Президент. Джон Куинси Адамс  Имя шестого президента США Джона Куинси Адамса у нас знают в основном историки — его изображения нет на долларовых банкнотах. Но, до того как он в 1825 году стал хозяином Белого дома, Адамс был первым американским министром — посланником США в России в 1809–1814 годах. Адамс родился в 1767 году. Отец его был вторым президентом США, а до этого — одним из крупнейших американских дипломатов, поэтому неудивительно, что Джона с ранних лет воспитывали как политика. В возрасте 13 лет его вместе с дипломатом Фрэнсисом Дейной направляют в Россию, где Джон Адамс даже стал студентом Санкт-Петербургского университета. Позже он уехал путешествовать во Францию и в Британию, где и встретил свою будущую жену Луизу Джонсон. О своём назначении на пост представителя он узнал из газет. Уже через неделю его принял российский император Александр I, видевший в США некий противовес для Британской империи. Вскоре был заключён договор между США и императором о вечном мире, дружбе и взаимопонимании. Миссия Адамса была успешной: ему удалось установить тесные контакты между Россией и США. Кроме того, он передал в библиотеки США ряд научных трудов, которые были им приобретены в Санкт-Петербурге. В Вашингтоне Джон Адамс стал госсекретарём США при президенте Монро, а в феврале 1825 года палата представителей избрала Адамса шестым президентом США. В историю он вошёл как один из авторов доктрины Монро — основополагающего документа, в котором прямо говорится, что у Америки есть интересы поодаль от её собственных границ. По собственному признанию Джона Адамса, его  всегда тянуло вернуться в Санкт-Петербург, где он провёл лучшие годы своей жизни и где осталась могила его маленькой дочери Луизы Кэтрин Адамс. Генерал-русофил. Кассиус Клей Кассиус Марцеллус Клей, сын богатого плантатора из штата Кентукки и выпускник Йельского университета, снискал известность как самый горячий сторонник освобождения рабов в США. Он сам освободил своих рабов и был редактором газеты "Истинный американец", выступавшей против рабства. Неслучайно, что боксёр Мухаммед Али, также родившийся в штате Кентукки, получил при рождении имя Кассиус Марцеллус Клей — в честь посла Клея. В Россию Клея в 1861 году отправил сам президент Авраам Линкольн. В Санкт-Петербурге он оказался как дома: южная аристократия воспитывала детей в традициях европейских высших классов, и выросший в семье богатого плантатора Клей по духу был намного ближе к русской аристократии, чем к американцам-северянам. Сам Клей позже вспоминал, что с первых дней пребывания в России он купался в лучах внимания высшего света: "При дворе одежда имеет великое значение. Я одевался в униформу генерал-майора, что разрешил мне акт конгресса и которая везде выглядит как красивая и сшитая со вкусом одежда; и это было хорошо воспринято. Также я носил элегантный меч, подаренный мне жителями Кентукки, сделанный Тиффани и красиво отделанный драгоценными камнями". В России Клей нашёл свою жену — знаменитую балерину Марию Суровщикову, которую он отбил у самого Мариуса Петипа. Мария родила посланнику сына Леонида, которого Кассиус Клей позже увёз с собой в США. Была успешной и дипломатическая миссия Клея — так, в 1863 году император Александр II направил военно-морскую флотилию в Сан-Франциско и Нью-Йорк, демонстрируя российскую поддержку США. При деятельном участии Кассиуса Клея в 1867 году состоялась и покупка Соединёнными Штатами Аляски. Несмотря на то что часть американских политиков выступала против этой сделки, полагая, что американская армия сможет и так захватить Аляску, Клей настоял на сохранении союзных отношений с Россией. Также он выступал против русофобии, источником которой он называл Британию: "Мы получаем все наши идеи о России и русских из английских источников, всегда окрашенных непримиримым соперничеством... Хотя и трудно предположить симпатию самодержавия к народному правительству, такому как в Соединённых Штатах, всё-таки в качестве союзника против общего врага — Англии — было вполне естественно, что Россия желала сохранения Американского союза". Маклер-незнайка. Дэвид Фрэнсис В своих мемуарах Дэвид Роуленд Фрэнсис писал, что пост посла в России был для него первым на поприще дипломатии, когда он — в прошлом торговец хлебом и биржевой деятель — решил продолжить карьеру в политике. В Петроград он приехал в 1916 году, толком ничего не зная о Российской империи. "С гривой серебряных волос, в старомодном крахмальном воротничке и визитке он являл собою странную фигуру в обстановке потрясённого войной революционного Петрограда", — так описывал его один из британских дипломатов, заметив, что "Фрэнсису не отличить эсера от картошки". Действительно, посол плохо разбирался в политической жизни России, но зато он, как и всякий член Демократической партии США, выступал против монархии и за народную революцию. Поэтому, наверное, и неудивительно, что посол Дэвид Фрэнсис первым из дипломатов мировых держав и союзников России поддержал военный переворот в феврале 1917 года, когда высокопоставленные генералы, фактически захватив семью государя в заложники, выбили у Николая II отречение от престола. США первой из стран признали и Временное правительство. Позже, в своей книге воспоминаний "Россия: взгляд из Посольства США (апрель 1916 — ноябрь 1918)", Фрэнсис попытался оправдать своё сотрудничество с революционерами тем, что на него произвели впечатления не расстрелы полицейских и погромы магазинов, но малая кровь, которой далась победа Февральской революции: "Это, несомненно, революция, но это лучшая из всех совершённых революций для своего масштаба". Также Фрэнсис прославился тем, что в дни Октябрьского переворота именно он распорядился предоставить дипломатическую машину Посольства США, чтобы вывезти Керенского из Петрограда. В тот же вечер он телеграфировал государственному секретарю Лансингу: "Крайний социалист или анархист по фамилии Ленин произносит опасные речи и тем укрепляет правительство; говорят, что Петроградский совет рабочих и солдат создал кабинет, в котором Ленин — премьер. Думаю, ему умышленно дают волю, ведь чем нелепее ситуация, тем быстрее можно её изменить". Кто именно умышленно давал волю Ленину, Фрэнсис так и не сообщил. Следом за Керенским бежали из Петрограда и американские дипломаты — сначала в Вологду, где американское посольство работало четыре месяца, затем — в Архангельск, под защиту британских интервентов. В сентябре 1919 года дипломатические отношения США с правительством большевиков были прерваны. Богемный тусовщик. Уильям Буллит 42-летний журналист, писатель и дипломат Уильям Буллит был совершенно неслучайно назначен первым послом США в СССР после его официального признания Соединёнными Штатами в 1933 году. Друг писателя-коммуниста Джона Рида, он ещё во времена Первой мировой войны побывал в Петрограде — как репортёр The New York Times. В 1919 году он прибыл и в Москву и, как личный посланник госсекретаря США Роберта Лансинга, провёл секретные переговоры с Лениным. По окончании переговоров получил на руки документы, содержание которых было во многом сенсационным: в обмен на прекращение экономической блокады большевики обещали признать все новые антикоммунистические правительства на территории бывшей Российской империи — в Финляндии, Эстонии, Латвии, Литве, Польше, Западной Белоруссии, более чем на половине Украины, в Крыму, на Кавказе, в Грузии, Армении, Азербайджане, на Урале и в Сибири. А также демобилизовать армию — под международным присмотром, амнистировать политических заключённых, выплатить часть долгов царской России. Однако в Госдепе были уверены, что большевики — явление временное, и не хотели, подписывая с ними договор, признавать новую власть. Разочаровавшись во внешней политике, Буллит ушёл в отставку и занялся литературой; в 1926 году он издал свой первый и единственный роман "Это не сделано" — о богемной жизни блистательной эпохи 20-х годов, когда мир хотел всеми силами забыть о пережитых ужасах войны. Однако в истории литературы Уильям Буллит остался не благодаря собственному роману, а благодаря тому, что стал прототипом главных героев сразу двух знаковых романов ХХ века.   Во-первых, это американец Дик Дайвер из романа "Ночь нежна", который написал его приятель Фрэнсис Скотт Фицджеральд. Во-вторых, это Воланд из романа "Мастер и Маргарита" Михаила Булгакова. Вновь оказавшись в 1933 году в Москве по личной просьбе своего старого приятеля по Госдепу Франклина Делано Рузвельта, ставшего президентом США, Буллит первым делом был принят в Кремле, где в его честь был организован шикарный банкет. В меню — традиционные закуски: чёрная икра, раки. Ну и конечно, водка и коньяк. Буллит вдруг убедился , что пора сумрачных фанатиков и революционеров-аскетов прошла, перед ними — обычные бизнесмены, желающие наслаждаться маленькими радостями жизни. И, желая поддерживать более близкие контакты с советской элитой, Буллит устраивал в своей резиденции в Спасо-хаусе шикарные балы и вечеринки на сотни приглашённых. На одной из этих вечеринок в апреле 1935 года и побывал писатель Михаил Булгаков. "Были у американского посла, — писала в своём дневнике жена писателя Елена Сергеевна. — М.А. в чёрном костюме. Поехали к двенадцати часам. Все во фраках, было только несколько смокингов и пиджаков. В зале с колоннами танцуют, с хор — прожектора разноцветные. За сеткой — птицы — масса — порхают... Стиль рюсс. Масса тюльпанов, роз — из Голландии. В верхнем этаже — шашлычная. Красные розы, красное французское вино. Внизу — всюду шампанское, сигареты". Увиденное настолько потрясло воображение Булгакова, что тот вставил описание этого бала в свой роман о визите дьявола в Москву, причём и сам дьявол приобрёл черты американского посла.   Через два года большая часть гостей, присутствовавших на балу Буллита, будет арестована и казнена в подвалах Лубянки. Но Буллит за "открытыми процессами" против своих вчерашних гостей наблюдал уже издалека — в 1936 году он отправился послом во Францию, где помог спасти от нацистов своего венского приятеля Зигмунда Фрейда. После поражения Франции Уильям Буллит возвратился в США, где начал агитировать за скорейшее вступление США в войну против Гитлера. Их отношения с Рузвельтом разладились, и тогда Буллит отправляется добровольцем к де Голлю. По прибытии в Европу он был назначен майором инфантерии, участвовал во взятии Тулона, Марселя и других городов. Безоговорочную капитуляцию Германии Уильям встретил уже подполковником французской армии. Он умер в Париже в 1967 году. Миллионер-сталинист. Джозеф Дэвис Место убывшего в 1936 году из Москвы Буллита занял другой старинный друг Рузвельта — Джозеф Дэвис, который, казалось, был человеком, совершенно не подходящим на эту роль. Джозеф Дэвис, как и Буллит, не был карьерным дипломатом — напротив, он был банкиром-инвестором, то есть, по выражению Генри Киссинджера, в глазах коммунистов он был "архикапиталистом". Более того, Дэвис был женат на Марджори Пост — самой богатой женщине Америки, владелице процветающего концерна "Дженерал фуд". Пост дипломата Дэвис получил после того, как вложил в предвыборную кампанию Рузвельта 100 тысяч долларов — сумасшедшие деньги по тем временам. Впрочем, он не был и новичком в международной политике: Дэвис в своё время работал советником президента Вудро Вильсона и избегал чёрно-белого взгляда на мир. На страницах своей книги "Миссия в Москву" Дэвис подробно описывает, что президент Рузвельт поставил перед Дэвисом две задачи: развивать торговые отношения с СССР и наладить дружеские контакты с Кремлём, по возможности с самим Сталиным. С обеими он блестяще справился. Весной 1937 года Дэвис дал Рузвельту отчёт о десятидневной поездке по стране. Он был в Киеве, Харькове, Запорожье, Днепропетровске. ДнепроГЭС ошеломила его. Дэвис писал: "Всё, что эти люди сделали за последние семь лет в тяжёлой промышленности, уникально. Они пишут на холстах в десять лье "хвостом кометы". В Вашингтоне Дэвиса назвали "трубадуром Кремля" и осудили за то, что он "дал себя использовать". Упрекали, что он не замечал недостатков и преследований политических оппонентов. Но Дэвиса это нисколько не смущало. "Это не наше дело — вмешиваться в то, как русские ведут свои домашние дела, — пишет Дэвис, — главное, что нас должно волновать, будут ли они надёжными соседями на тот случай, если вспыхнет пожар". В мае 1943 года, вскоре после Сталинградской битвы, президент США доверил Джозефу Дэвису, который к тому времени уже не был послом (он уехал из Москвы в 1939 году) ответственную миссию — передать Сталину конфиденциальное письмо, только что законченный фильм и посетить Сталинград. Так "Миссия в Москву" стала первым голливудским военным фильмом, показанным в Советском Союзе. В мае 1945 года Президиум Верховного Совета СССР наградил Джозефа Эдварда Дэвиса орденом Ленина — он стал единственным западным дипломатом, получившим самую высокую советскую награду. В годы холодной войны Комиссия сенатора Маккарти по расследованию антиамериканской деятельности занесла в чёрный список и книгу "Миссия в Москву", и кинофильм. Сам Дэвис попал в опалу: ему не простили его "сервильности" и наивности, обвинив в том, что свою коллекцию произведений Фаберже и других художественных сокровищ, приобретённых в комиссионных магазинах Советского Союза, он будто бы получил в качестве платы от коммунистического правительства "за проявленную лояльность". Олигарх-прагматик. Аверелл Гарриман Если Джозеф Дэвис был просто миллионером, то Аверелл Гарриман был представителем экономической и политической элиты, голубых кровей Восточного побережья Америки. Его отец Эдвард Генри Гарриман был хозяином нескольких железных дорог в США, сам Аверелл учился в Гротонской школе вместе с братом Элеоноры Рузвельт. С 18 лет он вёл собственный бизнес — так, во времена нэпа он получил на Кавказе концессию в районе Чиатурского марганцевого месторождения, неоднократно бывал в Москве и на Кавказе, успешно "решая вопросы" со многими советскими руководителями. Словом, нет ничего удивительного в том, что именно его Рузвельт попросил стать послом после очевидных провалов американской дипломатии в 1941 году. В 1939 году новым послом стал Лоуренс Штейнгардт — профессиональный дипломат, служивший посланником в Швеции и в Перу. Нападение Германии на Советский Союз повергло его в панику: в первые недели войны он приказал эвакуировать посольство сначала в Вологду, потом в город Куйбышев, чем совершенно парализовал работу дипломатической службы. Когда в 1942 году немцы были отброшены от Москвы, президент Рузвельт вернул посла Штейнгардта домой, назначив вместо него адмирала Уильяма Стэндли, бывшего начальника штаба Военно-морских сил США. Адмирал Стэндли был уверен в поражении СССР в войне, поэтому отправлял в Вашингтон панические депеши, советуя Рузвельту отказаться от поддержки Сталина и заключить союз с Гитлером. В итоге в Москву на переговоры был отправлен Гарриман, который к тому времени уже привлекался администрацией к выполнению отдельных политических миссий. Так, в марте 1941 года он был назначен специальным представителем президента в Англии по осуществлению закона о ленд-лизе, а в конце сентября того же года возглавлял делегацию США на Московской конференции трёх держав по вопросам взаимных военных поставок. И у прагматика Гарримана сложились довольно хорошие отношения с прагматиком Сталиным. В августе 1945 года, когда в СССР приезжал генерал Дуайт Эйзенхауэр, Сталин лично пригласил гостя в сопровождении посла Гарримана на трибуну Мавзолея во время парада на Красной площади. Гарриман и Эйзенхауэр стали единственными гражданами США, когда-либо принимавшими парад в Москве.   Ковбой. Льюэллин Томпсон Льюэллин Томпсон был типичным ковбоем: он родился в семье владельца ранчо в штате Колорадо. На службе Госдепартамента Томпсон стал одним из самых прославленных кадровых дипломатов Америки: он проработал в Москве в общей сложности семь лет при трёх президентах — Эйзенхауэре, Кеннеди и Джонсоне. Мало кому из послов выпало на долю столько критических ситуаций: инцидент с американским самолётом-разведчиком У-2, который был сбит над Свердловском; конфронтация между США и СССР по поводу Берлина и строительство Берлинской стены; сложные встречи между Хрущёвым и президентами Эйзенхауэром и Кеннеди; ввод войск в Чехословакию в августе 1968 года и напряжённость в связи с войной во Вьетнаме. В октябре 1962 года, во время Карибского кризиса, Томпсон в качестве посла по особым поручениям в Вашингтоне входил в Административную комиссию президента и консультировал Джона Кеннеди. В то же время Томпсон был последовательным сторонником улучшения американо-советских отношений. Именно по предложению Томпсона Никита Хрущёв в 1959 году посетил США — это был первый визит руководителя СССР в Соединённые Штаты. Также Томпсон содействовал и подписанию советско-американского договора о культурном сотрудничестве, согласно которому в Сокольниках прошла первая в истории американская выставка. Выставка произвела на советских граждан шокирующий эффект. В парке был сооружён настоящий супермаркет, в котором были представлены самые обычные бытовые товары — от мужских костюмов до эмалированных кастрюль. Ещё больше советских рабочих шокировала информация о том, что для покупки холодильника американскому рабочему надо работать две с половиной недели. После этого миф о том, что Советский Союз сможет когда-либо "догнать и перегнать Америку", был окончательно развеян. Герой детектива. Джек Мэтлок Кадровый дипломат и специалист по России Джек Фауст Мэтлок, наверное, был последним профессиональным советологом на службе Госдепа. Ещё с университета Мэтлок профессионально занимался изучением русской культуры, русской истории и русского языка. Ещё в 1961 году он впервые посетил Москву и завёл дружбу с многими поэтами и писателями — например, он дружил с Андреем Вознесенским. Позже он стал послом в Чехословакии, возглавлял отдел России в Госдепартаменте, был специальным помощником президента Рейгана по СССР, консультируя президента перед переговорами с Михаилом Горбачёвым. В 1987 году Мэтлок стал послом и работал в самый бурный период перестройки. Американский посол первым ещё в июне 1991 года предупредил Горбачёва об угрозе военного переворота. Дипломат позже вспоминал: "В июне 1991 года я пригласил мэра Москвы Гавриила Попова на деловой обед. И он рассказал, что против Горбачева готовится переворот и что он очень хотел бы, чтобы Ельцин, который в те дни находился в Вашингтоне, вернулся в Москву. Всё это происходило в формате обмена записками, мы боялись прослушки. Я написал: "Я доложу, но кто всё это затеял?" Попов вывел ручкой четыре фамилии — Крючков, Павлов, Язов, Лукьянов". Я отправил совершенно секретную телеграмму в Вашингтон. Президент США довел её содержание до сведения Ельцина и спросил его: "Что будем делать?" Ельцин ответил: "Вы должны предупредить Горбачёва". Но как это сделать? Госсекретарь США Джеймс Бейкер находился в тот момент в Берлине. Там же был и глава МИД СССР Александр Бессмертных. Бейкер настоял на встрече, которая прошла в нашем посольстве, и рассказал всё министру. Бессмертных был поражён: "Мне сложно в это поверить, но это как раз тот случай, когда я не могу предупредить Горбачёва". Все — и Бессмертных, и Буш, и Бейкер — позвонить Горбачёву не могли, понимая, что разговор будет зафиксирован КГБ. Из Вашингтона мне сообщили, что президент Буш настаивает на том, чтобы именно я каким-то образом довёл информацию до сведения Горбачёва. Через Черняева, помощника Горбачёва, наша встреча состоялась, информация была передана, но, как мне кажется, генсек не придал ей должного значения. Горбачёв передал сообщение Черняеву и произнёс короткую речь о наивных американцах. — Вы сделали то, что должны были сделать, — сказал он. — Спасибо, что пришли. Президент Буш доказал, что он наш друг. Не беспокойтесь. А днём позже Горбачёву позвонил Буш. Между делом он спросил, состоялась ли встреча с американским послом. Горбачев сказал "да", но заявил: — Всё сказанное послом на тысячу процентов неправда. Уже после неудачной попытки ГКЧП сместить Горбачёва Попов констатировал: — В конце концов всё это сыграло на руку: из телефонного разговора Горбачёва с Бушем Крючков понял, что есть утечка информации, и приостановил подготовку путча. Возможно, именно поэтому переворот провалился. Джек Мэтлок до сих пор является сторонником развития отношений между Россией и США. Не так давно настоящий скандал вызвали его слова о Крыме: "По сравнению с проблемами холодной войны нынешняя — довольно мелкая. У неё много отличительных признаков семейной ссоры. И когда чужаки влезают в семейную ссору, обычно от них особой пользы нет… Украине будет лучше без Крыма, если взглянуть на это дело беспристрастно". Шпион-революционер. Майкл Энтони Макфол Когда в конце 80-х Майкл Макфол изучал международные отношения в Оксфорде, он подал заявление на получение стипендии фонда Сесиля Родса, чтобы защитить диссертацию на тему "Южноафриканское движение за освобождение и вмешательство великих держав: к вопросу о теории революции в международном контексте". Удивлённый чиновник спросил: — Как вы, будучи противником режима апартеида в ЮАР, решились просить стипендию Родса — человека, которого называют столпом превосходства белой расы и "архитектором апартеида"? Макфол, ничуть не смутившись, ответил, что воспользуется стипендией, чтобы "свергнуть режим". В этом ответе — весь Макфол, профессиональный революционер, считающий, что благородство цели оправдывает любые средства, включая и самые низменные. Однако бороться с режимом апартеида Макфолу так и не пришлось — ещё до того, как его диссертация была готова, к власти в ЮАР пришёл чёрный Африканский национальный конгресс, представители которого вот уже три десятка лет рулят страной. Счастья, правда, от этого не прибавилось, но речь не об этом. В итоге Майкл Макфол решил бороться за светлое будущее России.   В 1993–1995 годах он работал в Московском центре Карнеги. Потом стал консультировать Госдеп США на президентских выборах 1996 года в России. Преподавал в Стэнфорде. В 2006 году его пригласили в команду кандидата в президенты США Барака Обамы — консультировать по вопросам политики на постсоветском пространстве. Вскоре он стал директором отдела России и Евразии при Совете национальной безопасности США. Именно Макфол был автором идеи подарить министру иностранных дел Сергею Лаврову большую красную кнопку с надписью "Перезагрузка". Но недостаток специалистов по русскому языку привёл к ошибке по Фрейду — написали: "Перегрузка". В 2012 году Макфол был назначен послом США и сразу же заявил о себе как о кураторе "продемократического протестного движения" — да так, что МИД РФ пришлось протестовать против "недипломатических" слов и выражений, которыми сыпал новоиспечённый посол на встречах с оппозицией. Интересно, что именно при Макфоле возросла шпионская активность посольских работников — ещё ни один посол США не знал столько шпионских скандалов. Например, в 2012 году был задержан третий секретарь политического отдела Посольства США в Москве Чед Вагнер, в связи с чем ФСБ направила американской стороне предупреждение, что такой деятельностью заниматься в России не следует. В январе 2013 года был задержан уже новый третий секретарь экономического отдела Посольства США в Москве — Бенджамин Диллон, который пытался завербовать сотрудника российской контрразведки, занимавшегося борьбой с терроризмом. Следом ФСБ поймала сотрудника ЦРУ Райана Кристофера Фогла, который занимал должность третьего секретаря политического отдела Посольства США. Отправляясь на встречи с агентами, он, явно насмотревшись старинных детективов, надевал парики и накладные усы, чем порой доводил сотрудников контрразведки до истерического хохота. Ещё большим мастером переодевания оказался агент ЦРУ Тимоти Финнеган, который частенько переодевался в женщин. В женщин переодевался и работник ЦРУ Джон Гранос, который выходил на встречи со связными в образе мамаши с куклой-грудничком. Но больше всего сотрудников контрразведки удивил третий секретарь политического отдела Посольства США Дэниэл ван Дайкен, который устроил драку с охранником посольства прямо под объективами телекамер. Возвращаясь с очередного "задания", ван Дайкен прямо на такси подъехал к чёрному входу посольства и, выскочив из автомобиля, бегом бросился к дверям. Наперерез ему выскочил сотрудник полиции, охраняющий посольство, который, очевидно, был не в курсе "странностей" в поведении третьего секретаря. Но американец, не предъявляя никаких документов и ничего не объясняя, вступил в потасовку. И полицейский, и неизвестный оказались на земле, где борьба продолжилась. В итоге ван Дайкен буквально вполз в двери диппредставительства, лишив таким образом полицейского права на дальнейшие действия. Закономерный итог такой "дипломатии" — в 2016 году уже сам Майкл Макфол, сложивший с себя обязанности посла, был включён в закрытый санкционный список России с запретом въезда в страну.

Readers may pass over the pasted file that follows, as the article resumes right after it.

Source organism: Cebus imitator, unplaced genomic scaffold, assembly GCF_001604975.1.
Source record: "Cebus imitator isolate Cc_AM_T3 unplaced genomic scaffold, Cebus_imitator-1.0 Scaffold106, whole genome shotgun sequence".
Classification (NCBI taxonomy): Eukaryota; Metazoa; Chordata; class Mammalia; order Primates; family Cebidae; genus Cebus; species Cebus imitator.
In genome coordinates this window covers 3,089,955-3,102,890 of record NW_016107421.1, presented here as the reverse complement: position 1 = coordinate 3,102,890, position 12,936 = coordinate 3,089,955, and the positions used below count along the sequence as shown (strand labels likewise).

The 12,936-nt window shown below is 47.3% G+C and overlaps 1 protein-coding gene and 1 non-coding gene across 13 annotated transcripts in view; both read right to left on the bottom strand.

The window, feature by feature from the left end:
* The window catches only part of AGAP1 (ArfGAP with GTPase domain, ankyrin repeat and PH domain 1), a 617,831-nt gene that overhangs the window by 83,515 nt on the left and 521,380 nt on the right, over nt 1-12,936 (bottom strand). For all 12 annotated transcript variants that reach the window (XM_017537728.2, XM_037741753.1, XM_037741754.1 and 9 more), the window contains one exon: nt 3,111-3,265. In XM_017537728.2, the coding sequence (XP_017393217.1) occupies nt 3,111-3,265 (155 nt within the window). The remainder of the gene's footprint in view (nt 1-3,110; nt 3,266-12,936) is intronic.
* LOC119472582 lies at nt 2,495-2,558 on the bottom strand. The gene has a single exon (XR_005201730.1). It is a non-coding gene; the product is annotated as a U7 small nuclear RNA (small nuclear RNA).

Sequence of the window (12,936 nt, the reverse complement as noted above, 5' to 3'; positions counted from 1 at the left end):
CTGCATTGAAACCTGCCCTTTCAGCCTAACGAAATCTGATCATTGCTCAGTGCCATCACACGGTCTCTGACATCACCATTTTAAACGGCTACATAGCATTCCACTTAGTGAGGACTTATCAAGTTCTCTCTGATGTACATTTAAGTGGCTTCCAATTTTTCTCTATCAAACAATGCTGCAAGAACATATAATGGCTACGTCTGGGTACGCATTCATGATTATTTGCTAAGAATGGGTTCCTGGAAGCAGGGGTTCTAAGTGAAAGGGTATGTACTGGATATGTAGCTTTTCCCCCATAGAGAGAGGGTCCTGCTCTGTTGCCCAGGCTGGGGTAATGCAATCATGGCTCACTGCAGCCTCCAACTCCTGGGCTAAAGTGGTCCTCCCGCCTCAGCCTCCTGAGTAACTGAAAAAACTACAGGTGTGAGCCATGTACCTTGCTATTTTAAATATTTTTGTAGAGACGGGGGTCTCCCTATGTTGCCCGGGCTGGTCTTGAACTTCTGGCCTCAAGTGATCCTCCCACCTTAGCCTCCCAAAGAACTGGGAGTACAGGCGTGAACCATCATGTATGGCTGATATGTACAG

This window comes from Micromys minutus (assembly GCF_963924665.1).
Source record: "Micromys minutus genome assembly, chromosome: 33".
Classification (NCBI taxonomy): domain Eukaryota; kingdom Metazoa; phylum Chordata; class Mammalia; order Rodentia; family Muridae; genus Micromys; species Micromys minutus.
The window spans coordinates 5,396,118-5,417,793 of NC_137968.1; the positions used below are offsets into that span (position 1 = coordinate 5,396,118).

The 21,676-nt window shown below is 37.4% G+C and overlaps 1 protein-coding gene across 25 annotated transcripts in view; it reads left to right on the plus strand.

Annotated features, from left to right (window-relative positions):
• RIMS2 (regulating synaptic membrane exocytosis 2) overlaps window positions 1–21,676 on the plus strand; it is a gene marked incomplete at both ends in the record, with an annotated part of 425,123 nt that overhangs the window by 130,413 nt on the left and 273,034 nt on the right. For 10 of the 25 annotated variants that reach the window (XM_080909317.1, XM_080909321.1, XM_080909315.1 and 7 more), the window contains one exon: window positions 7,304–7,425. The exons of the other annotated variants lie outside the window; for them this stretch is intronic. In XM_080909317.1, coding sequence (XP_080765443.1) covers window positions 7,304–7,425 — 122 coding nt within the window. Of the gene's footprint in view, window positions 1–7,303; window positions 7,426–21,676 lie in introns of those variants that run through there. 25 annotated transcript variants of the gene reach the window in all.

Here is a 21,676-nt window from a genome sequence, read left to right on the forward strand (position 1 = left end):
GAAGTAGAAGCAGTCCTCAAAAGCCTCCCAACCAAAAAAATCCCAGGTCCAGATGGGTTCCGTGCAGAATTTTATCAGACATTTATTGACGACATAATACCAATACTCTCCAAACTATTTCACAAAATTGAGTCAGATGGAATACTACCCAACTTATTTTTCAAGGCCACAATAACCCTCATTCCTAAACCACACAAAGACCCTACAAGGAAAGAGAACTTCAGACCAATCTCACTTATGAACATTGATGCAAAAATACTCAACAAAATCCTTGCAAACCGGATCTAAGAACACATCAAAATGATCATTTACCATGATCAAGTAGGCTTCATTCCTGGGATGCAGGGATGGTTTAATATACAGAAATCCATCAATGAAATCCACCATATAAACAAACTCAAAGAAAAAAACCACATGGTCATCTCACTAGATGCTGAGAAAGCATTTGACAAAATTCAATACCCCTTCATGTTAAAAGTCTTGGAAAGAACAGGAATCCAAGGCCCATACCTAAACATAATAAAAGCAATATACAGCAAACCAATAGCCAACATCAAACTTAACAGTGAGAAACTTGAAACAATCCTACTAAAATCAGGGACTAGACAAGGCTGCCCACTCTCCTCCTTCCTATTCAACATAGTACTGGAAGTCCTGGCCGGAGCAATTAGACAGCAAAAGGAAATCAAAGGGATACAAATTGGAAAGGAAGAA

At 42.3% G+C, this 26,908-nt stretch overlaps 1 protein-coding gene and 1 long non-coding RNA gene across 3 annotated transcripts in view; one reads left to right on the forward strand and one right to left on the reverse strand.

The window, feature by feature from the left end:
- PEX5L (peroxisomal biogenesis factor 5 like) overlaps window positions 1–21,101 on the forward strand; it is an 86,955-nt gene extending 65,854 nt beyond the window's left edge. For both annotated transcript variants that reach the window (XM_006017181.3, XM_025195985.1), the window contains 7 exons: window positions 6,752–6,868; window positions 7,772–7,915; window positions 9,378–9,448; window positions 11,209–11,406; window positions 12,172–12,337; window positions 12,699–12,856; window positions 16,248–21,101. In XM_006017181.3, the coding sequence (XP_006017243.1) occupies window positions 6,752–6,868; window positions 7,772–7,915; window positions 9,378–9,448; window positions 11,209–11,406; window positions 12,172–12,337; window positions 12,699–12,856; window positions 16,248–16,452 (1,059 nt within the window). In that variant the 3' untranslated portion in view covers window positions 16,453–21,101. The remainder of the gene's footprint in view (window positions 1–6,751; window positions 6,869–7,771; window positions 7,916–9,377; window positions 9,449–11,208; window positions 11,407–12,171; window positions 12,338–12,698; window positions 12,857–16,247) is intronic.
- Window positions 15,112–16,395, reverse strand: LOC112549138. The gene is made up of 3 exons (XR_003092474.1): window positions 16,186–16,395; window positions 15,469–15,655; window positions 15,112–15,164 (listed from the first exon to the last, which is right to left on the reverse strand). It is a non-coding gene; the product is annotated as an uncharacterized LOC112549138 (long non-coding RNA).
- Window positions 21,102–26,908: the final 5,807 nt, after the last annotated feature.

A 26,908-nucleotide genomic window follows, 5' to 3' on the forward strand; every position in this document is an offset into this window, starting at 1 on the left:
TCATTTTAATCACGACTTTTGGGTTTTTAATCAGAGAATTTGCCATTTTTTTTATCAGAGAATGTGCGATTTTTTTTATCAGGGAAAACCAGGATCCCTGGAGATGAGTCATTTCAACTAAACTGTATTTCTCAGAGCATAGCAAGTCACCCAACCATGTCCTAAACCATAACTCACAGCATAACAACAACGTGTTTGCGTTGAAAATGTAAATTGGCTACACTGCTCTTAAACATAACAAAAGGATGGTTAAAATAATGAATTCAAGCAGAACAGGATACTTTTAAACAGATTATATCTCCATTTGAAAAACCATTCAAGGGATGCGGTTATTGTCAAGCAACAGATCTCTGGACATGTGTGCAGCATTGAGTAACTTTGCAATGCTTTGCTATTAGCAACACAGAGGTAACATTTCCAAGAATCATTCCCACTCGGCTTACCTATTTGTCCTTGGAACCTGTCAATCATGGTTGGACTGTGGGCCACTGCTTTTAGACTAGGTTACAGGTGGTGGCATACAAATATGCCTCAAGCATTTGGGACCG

18 июля, 15:22

Donald Trump and the Danger of 'Adhocracy'

The president has opted for a chaotic style of governing that reinforces his weaknesses and increases the chances of major blunders.

18 июля, 15:22

Donald Trump and the Danger of 'Adhocracy'

The president has opted for a chaotic style of governing that reinforces his weaknesses and increases the chances of major blunders.

18 июля, 08:00

Not the time for 'blame game,' urges UN Special Advisor on Cyprus

Speaking to the media following his briefing to the United Nations Security Council, the Special Adviser to the Secretary-General on Cyprus, Espen Barth Eide, urged all sides to work collectively and to build on the achievements thus far.

17 июля, 16:24

3 years on, families honor loved ones lost on downed MH17

RELATIVES and friends of people killed three years ago when a surface-to-air missile blew a Malaysia Airlines passenger jet out of the sky over Ukraine gathered Monday to mark the anniversary at a new

16 июля, 18:04

Fate of Kushner’s security clearance could ultimately lie with Trump

The president’s son-in-law and adviser has come under fire for initially failing to disclose meetings with Russian officials.